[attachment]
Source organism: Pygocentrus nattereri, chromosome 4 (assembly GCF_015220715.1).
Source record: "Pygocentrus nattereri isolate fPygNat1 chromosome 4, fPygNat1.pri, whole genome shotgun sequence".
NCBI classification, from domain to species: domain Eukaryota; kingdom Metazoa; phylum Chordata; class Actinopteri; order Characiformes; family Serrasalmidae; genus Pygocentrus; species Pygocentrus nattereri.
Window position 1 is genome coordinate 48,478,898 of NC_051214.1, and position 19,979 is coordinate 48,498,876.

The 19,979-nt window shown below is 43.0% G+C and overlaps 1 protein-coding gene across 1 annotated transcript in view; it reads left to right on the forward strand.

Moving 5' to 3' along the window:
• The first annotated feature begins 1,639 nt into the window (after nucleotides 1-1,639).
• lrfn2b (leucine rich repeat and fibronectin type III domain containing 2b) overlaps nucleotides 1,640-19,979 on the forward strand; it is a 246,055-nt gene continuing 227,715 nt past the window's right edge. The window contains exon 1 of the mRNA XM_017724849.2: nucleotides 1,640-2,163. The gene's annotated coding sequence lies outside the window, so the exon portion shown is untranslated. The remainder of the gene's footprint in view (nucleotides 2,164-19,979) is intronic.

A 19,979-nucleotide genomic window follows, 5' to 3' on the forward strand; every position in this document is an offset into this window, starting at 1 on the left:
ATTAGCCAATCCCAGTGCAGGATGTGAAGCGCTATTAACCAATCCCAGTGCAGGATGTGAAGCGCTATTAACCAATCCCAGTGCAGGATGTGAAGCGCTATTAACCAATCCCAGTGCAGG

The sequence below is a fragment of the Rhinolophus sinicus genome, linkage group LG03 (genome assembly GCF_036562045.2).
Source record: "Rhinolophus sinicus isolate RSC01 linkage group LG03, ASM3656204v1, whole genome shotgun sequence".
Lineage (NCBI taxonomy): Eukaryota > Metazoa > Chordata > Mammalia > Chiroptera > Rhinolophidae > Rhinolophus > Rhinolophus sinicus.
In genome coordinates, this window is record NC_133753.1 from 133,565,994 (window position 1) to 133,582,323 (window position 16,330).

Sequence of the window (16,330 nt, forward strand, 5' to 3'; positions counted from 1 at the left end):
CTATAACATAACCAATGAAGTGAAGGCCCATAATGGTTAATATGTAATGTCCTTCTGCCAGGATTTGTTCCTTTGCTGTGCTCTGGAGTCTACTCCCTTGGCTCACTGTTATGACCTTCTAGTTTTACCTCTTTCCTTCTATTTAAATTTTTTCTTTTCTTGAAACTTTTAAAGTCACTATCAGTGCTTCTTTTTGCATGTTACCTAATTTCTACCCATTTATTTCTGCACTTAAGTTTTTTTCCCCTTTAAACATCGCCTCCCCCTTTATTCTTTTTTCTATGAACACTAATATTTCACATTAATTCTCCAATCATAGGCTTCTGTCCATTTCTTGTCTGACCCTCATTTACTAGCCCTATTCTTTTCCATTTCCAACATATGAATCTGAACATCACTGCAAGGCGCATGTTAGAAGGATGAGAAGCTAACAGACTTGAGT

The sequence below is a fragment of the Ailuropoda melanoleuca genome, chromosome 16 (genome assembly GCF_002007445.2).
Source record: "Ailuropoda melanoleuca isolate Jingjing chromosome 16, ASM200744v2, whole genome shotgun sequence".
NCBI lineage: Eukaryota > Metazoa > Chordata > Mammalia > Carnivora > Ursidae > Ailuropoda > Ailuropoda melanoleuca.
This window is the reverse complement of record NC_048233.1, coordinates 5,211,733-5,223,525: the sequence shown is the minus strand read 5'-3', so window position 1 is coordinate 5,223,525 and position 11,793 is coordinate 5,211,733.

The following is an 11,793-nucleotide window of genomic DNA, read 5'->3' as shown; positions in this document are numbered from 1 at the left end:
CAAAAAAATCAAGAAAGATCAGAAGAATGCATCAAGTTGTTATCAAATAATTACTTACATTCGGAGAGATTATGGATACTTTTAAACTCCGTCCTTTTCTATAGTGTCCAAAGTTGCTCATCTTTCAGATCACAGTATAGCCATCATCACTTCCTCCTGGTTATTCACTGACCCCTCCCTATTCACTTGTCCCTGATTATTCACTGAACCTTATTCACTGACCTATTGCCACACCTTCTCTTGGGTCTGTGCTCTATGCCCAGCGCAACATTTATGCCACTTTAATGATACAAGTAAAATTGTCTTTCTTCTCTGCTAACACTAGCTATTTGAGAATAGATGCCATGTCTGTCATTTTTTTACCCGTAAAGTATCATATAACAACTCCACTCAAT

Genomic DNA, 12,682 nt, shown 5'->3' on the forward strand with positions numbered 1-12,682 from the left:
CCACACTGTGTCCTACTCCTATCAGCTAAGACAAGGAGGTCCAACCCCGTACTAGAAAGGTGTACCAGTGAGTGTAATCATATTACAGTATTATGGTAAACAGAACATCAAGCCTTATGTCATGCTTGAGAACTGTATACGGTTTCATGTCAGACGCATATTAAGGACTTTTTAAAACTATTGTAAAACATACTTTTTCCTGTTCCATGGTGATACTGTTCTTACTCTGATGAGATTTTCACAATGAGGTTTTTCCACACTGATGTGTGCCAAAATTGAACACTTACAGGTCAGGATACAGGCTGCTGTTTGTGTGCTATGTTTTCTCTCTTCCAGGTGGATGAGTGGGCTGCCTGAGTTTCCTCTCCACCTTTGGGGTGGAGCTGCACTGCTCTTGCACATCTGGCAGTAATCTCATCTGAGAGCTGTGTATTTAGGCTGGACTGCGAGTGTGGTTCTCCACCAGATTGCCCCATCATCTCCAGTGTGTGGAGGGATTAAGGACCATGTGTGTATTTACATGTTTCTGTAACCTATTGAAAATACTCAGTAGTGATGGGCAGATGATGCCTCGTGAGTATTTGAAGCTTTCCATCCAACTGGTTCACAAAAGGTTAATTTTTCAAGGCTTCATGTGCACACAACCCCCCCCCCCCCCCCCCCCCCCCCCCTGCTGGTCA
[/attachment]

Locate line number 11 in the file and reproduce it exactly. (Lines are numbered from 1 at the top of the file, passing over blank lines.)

The sequence below is a fragment of the Rhinolophus sinicus genome, linkage group LG03 (genome assembly GCF_036562045.2).